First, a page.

|Target||The physiological/ psychological factor or process; or disease, ailment, condition, defect or injury.||General health and well-being, headache, muscle cramps and spasms, fever, pain, etc.|
|Target qualifier||Terms that ensure that the target is suitable for the evidence the sponsor holds.||Mild, symptoms of, healthy/normal, moderate, excess, etc.|
|Indication qualifier||Terms that may provide information relating to the evidence held by the sponsor. This includes terms that specify a target population and/or times of use.||In the elderly, in sports athletes, in women, after strenuous exercise, etc.|
|Context||This specifies the traditional paradigm for indications where the sponsor holds evidence of traditional use.||Traditionally used in Western herbal medicines|
The structure of a valid indication is illustrated below. The action and target are mandatory. The context is mandatory for traditional indications.
Note that the use of indication qualifiers requires sponsors to hold more specific evidence for their medicine.
3.3 Indications for assessed listed medicines
3.3.1 Intermediate (primary) indications
Intermediate level indications may only be used on products that have undergone pre-market assessment by the TGA. Assessed medicines must have at least one approved intermediate indication.
Please note that:
- Intermediate indications can be linked to individual ingredients or the entire medicine, provided that the evidence for the finished product supports the indications i.e. if the intermediate indication is associated with a specific ingredient (e.g. folic acid), evidence from clinical trials and/or biopharmaceutic studies on the product must be provided rather than literature based evidence for the specific ingredient (refer to Evidence requirements).
- As all indications for an assessed listed medicine must be supported by scientific evidence, indications that belong to a recognised paradigm outside modern conventional medicine ("traditional indications") are not suitable as intermediate indications. They can, however, be included on products as secondary indications (see Low level (secondary) indications).
- Intermediate level indications can imply clinical efficacy where they are supported by evidence.
Intermediate indications may refer to:
- Preventing, curing or alleviating a non-serious form of a disease, ailment, defect or injury
The indication may refer to or imply the prevention, alleviation or cure of a non-serious form of a disease, ailment, defect or injury. 'Cure' is considered to imply the complete resolution of the disease, ailment, defect or injury.
These indications may relate to:
- reduction in risk, frequency, duration or severity;
- relief or reduction of symptoms; and/or
- complete resolution;
of a non-serious form of a disease, condition, ailment, defect or injury.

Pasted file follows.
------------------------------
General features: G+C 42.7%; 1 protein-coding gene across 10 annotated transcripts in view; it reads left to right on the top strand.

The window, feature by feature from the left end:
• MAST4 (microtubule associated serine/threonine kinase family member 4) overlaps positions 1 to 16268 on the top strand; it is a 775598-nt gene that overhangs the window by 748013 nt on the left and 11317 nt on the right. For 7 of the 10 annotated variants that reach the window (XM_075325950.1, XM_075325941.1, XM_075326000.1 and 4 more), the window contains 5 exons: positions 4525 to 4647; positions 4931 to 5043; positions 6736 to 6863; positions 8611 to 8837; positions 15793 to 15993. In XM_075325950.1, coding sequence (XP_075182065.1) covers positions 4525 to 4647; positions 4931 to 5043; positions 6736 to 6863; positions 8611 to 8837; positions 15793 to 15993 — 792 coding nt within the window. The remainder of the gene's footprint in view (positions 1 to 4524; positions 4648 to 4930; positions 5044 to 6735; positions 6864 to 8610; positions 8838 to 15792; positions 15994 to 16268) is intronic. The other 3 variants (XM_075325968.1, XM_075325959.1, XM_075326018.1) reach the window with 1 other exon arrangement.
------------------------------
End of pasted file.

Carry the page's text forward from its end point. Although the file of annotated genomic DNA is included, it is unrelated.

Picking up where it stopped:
'Prevents muscular cramps and spasms'
'Alleviates mild dermatitis'
'Prevents cold sores'
- A serious form of a disease, condition, ailment or defect
The indication can refer to a serious form of a disease, condition, ailment or defect (e.g. a restricted representation) other than prevention, alleviation or cure of that disease, condition, ailment or defect.
These indications may relate to:
- relief or reduction of symptoms, without implying resolution, cure, alleviation (reduction in severity) or prevention of the disease, condition, ailment or defect.
'Reduces symptoms of tinnitus'
'Relieves rheumatoid arthritis symptoms, such as inflammation and pain'
'Relieves symptoms of gastroesophageal reflux disease'
The list of permitted indications includes the indications covered by the substance-based restricted representation exemptions linked to vitamin D and calcium (referring to osteoporosis) and folic acid (referring to neural tube defects) on the basis of their public health importance, safe history of use and well-established evidence base. Current listed medicines can use these indications and are not required to transition to the assessed listed medicines pathway.
All other indications that refer to a restricted representation will require assessment and approval through a pre-market assessment pathway.
3.3.2 Low level (secondary) indications
Low level 'secondary' indications such as those drawn from the list of permitted indications may be included on assessed listed medicines in addition to the primary intermediate level indication(s). The secondary indications must meet the requirements for low level indications as described in the Permitted indications for listed medicines guidance.
All secondary indications for use with assessed listed medicines require pre-market assessment by the TGA. Sponsors are required to submit evidence to support these indications alongside evidence submitted in support of the intermediate (primary) indications. The level of evidence required to support low level (secondary) indications for assessed listed medicines is consistent with the requirements for standard listed medicines.
Low level (secondary) indications can be linked to individual ingredients or the entire medicine, provided that the evidence for the finished product supports the indications.